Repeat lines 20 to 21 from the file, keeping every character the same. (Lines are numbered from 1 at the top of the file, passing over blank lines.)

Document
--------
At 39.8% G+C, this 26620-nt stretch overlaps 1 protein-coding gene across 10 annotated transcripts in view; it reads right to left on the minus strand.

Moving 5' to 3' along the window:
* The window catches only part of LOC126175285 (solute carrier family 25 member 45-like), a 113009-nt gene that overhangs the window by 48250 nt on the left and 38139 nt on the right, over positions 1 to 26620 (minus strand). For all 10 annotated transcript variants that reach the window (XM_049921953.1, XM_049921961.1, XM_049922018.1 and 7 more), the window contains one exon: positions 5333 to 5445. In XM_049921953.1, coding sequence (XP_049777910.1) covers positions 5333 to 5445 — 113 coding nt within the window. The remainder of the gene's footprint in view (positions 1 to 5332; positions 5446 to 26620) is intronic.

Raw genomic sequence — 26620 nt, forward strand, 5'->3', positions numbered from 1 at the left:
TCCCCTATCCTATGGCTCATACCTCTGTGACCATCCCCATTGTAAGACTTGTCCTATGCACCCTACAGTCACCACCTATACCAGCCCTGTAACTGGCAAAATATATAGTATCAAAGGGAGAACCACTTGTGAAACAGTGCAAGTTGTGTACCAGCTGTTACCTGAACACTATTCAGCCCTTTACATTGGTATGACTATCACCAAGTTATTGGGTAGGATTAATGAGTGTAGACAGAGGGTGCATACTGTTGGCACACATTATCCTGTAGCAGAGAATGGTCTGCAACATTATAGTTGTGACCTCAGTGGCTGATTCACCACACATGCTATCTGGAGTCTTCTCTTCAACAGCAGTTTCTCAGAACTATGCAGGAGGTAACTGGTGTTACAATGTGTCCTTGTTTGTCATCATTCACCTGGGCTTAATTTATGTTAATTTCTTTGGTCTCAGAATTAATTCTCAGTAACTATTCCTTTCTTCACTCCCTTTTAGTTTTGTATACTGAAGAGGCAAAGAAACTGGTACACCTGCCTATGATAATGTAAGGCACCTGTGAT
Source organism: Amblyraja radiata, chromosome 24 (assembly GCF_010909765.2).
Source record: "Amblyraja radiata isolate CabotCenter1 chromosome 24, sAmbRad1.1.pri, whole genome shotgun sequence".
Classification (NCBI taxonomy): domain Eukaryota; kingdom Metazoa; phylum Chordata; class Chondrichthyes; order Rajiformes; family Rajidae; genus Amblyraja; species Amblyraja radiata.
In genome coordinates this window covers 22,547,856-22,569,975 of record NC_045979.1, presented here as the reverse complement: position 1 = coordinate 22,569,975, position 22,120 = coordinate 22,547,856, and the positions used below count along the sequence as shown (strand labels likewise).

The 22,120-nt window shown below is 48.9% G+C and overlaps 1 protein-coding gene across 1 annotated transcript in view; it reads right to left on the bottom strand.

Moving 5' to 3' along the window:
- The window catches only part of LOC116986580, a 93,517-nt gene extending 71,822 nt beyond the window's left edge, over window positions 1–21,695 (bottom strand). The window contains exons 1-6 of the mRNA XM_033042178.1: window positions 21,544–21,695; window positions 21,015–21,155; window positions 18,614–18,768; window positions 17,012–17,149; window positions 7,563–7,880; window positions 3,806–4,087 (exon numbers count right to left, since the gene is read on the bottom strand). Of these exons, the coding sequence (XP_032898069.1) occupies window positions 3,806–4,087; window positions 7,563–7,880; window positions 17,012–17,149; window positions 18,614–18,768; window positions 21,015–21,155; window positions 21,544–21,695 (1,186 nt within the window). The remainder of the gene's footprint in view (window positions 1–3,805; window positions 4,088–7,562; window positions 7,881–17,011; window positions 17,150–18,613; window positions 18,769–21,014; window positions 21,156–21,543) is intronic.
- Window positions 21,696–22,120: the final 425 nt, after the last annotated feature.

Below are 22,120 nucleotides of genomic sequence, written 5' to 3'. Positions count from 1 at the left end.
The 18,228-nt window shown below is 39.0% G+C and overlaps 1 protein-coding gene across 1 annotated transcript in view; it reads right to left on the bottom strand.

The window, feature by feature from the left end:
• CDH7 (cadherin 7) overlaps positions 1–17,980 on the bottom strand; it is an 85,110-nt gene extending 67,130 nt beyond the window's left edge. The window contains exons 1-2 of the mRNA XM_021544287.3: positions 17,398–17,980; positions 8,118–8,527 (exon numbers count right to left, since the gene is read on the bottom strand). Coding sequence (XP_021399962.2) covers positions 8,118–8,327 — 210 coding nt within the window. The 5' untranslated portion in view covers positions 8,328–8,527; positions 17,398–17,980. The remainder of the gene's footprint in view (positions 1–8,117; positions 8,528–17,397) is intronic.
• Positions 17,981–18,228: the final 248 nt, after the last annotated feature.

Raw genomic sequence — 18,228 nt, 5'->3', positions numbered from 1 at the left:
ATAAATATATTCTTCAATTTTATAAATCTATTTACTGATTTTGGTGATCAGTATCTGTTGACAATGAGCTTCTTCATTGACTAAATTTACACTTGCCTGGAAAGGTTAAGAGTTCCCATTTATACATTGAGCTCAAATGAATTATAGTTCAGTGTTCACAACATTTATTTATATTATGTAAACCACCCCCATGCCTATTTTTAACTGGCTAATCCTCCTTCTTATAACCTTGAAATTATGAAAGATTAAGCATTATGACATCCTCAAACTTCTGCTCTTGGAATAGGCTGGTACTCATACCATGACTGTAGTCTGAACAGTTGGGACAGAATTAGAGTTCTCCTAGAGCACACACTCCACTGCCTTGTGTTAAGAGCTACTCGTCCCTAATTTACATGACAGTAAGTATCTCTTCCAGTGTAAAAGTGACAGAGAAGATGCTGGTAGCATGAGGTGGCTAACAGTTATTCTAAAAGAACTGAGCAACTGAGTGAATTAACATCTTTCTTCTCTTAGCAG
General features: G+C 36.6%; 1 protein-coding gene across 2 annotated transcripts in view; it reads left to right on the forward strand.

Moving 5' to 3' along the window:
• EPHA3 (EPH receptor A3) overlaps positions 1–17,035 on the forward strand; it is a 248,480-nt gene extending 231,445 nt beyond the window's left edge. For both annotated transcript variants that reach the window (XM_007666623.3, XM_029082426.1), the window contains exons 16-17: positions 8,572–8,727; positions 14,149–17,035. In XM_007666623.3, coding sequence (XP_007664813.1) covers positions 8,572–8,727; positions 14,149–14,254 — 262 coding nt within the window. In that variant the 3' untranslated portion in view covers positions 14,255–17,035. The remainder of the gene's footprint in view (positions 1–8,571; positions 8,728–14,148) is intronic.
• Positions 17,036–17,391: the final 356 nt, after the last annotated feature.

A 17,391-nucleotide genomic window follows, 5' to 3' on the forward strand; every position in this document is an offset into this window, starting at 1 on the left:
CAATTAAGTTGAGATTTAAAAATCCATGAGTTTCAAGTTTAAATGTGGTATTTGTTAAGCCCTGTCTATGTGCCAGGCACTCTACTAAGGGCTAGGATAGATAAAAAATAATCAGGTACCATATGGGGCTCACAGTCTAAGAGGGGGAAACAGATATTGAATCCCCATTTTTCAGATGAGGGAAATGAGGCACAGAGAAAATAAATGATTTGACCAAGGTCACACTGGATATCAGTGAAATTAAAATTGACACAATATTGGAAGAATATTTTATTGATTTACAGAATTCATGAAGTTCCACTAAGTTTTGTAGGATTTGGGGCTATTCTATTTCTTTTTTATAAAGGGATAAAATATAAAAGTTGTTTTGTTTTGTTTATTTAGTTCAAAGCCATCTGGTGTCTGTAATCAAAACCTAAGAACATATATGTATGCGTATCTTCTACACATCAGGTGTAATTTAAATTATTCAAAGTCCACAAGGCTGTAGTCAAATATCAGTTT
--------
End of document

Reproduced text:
ATAAATATATTCTTCAATTTTATAAATCTATTTACTGATTTTGGTGATCAGTATCTGTTGACAATGAGCTTCTTCATTGACTAAATTTACACTTGCCTGGAAAGGTTAAGAGTTCCCATTTATACATTGAGCTCAAATGAATTATAGTTCAGTGTTCACAACATTTATTTATATTATGTAAACCACCCCCATGCCTATTTTTAACTGGCTAATCCTCCTTCTTATAACCTTGAAATTATGAAAGATTAAGCATTATGACATCCTCAAACTTCTGCTCTTGGAATAGGCTGGTACTCATACCATGACTGTAGTCTGAACAGTTGGGACAGAATTAGAGTTCTCCTAGAGCACACACTCCACTGCCTTGTGTTAAGAGCTACTCGTCCCTAATTTACATGACAGTAAGTATCTCTTCCAGTGTAAAAGTGACAGAGAAGATGCTGGTAGCATGAGGTGGCTAACAGTTATTCTAAAAGAACTGAGCAACTGAGTGAATTAACATCTTTCTTCTCTTAGCAG
General features: G+C 36.6%; 1 protein-coding gene across 2 annotated transcripts in view; it reads left to right on the forward strand.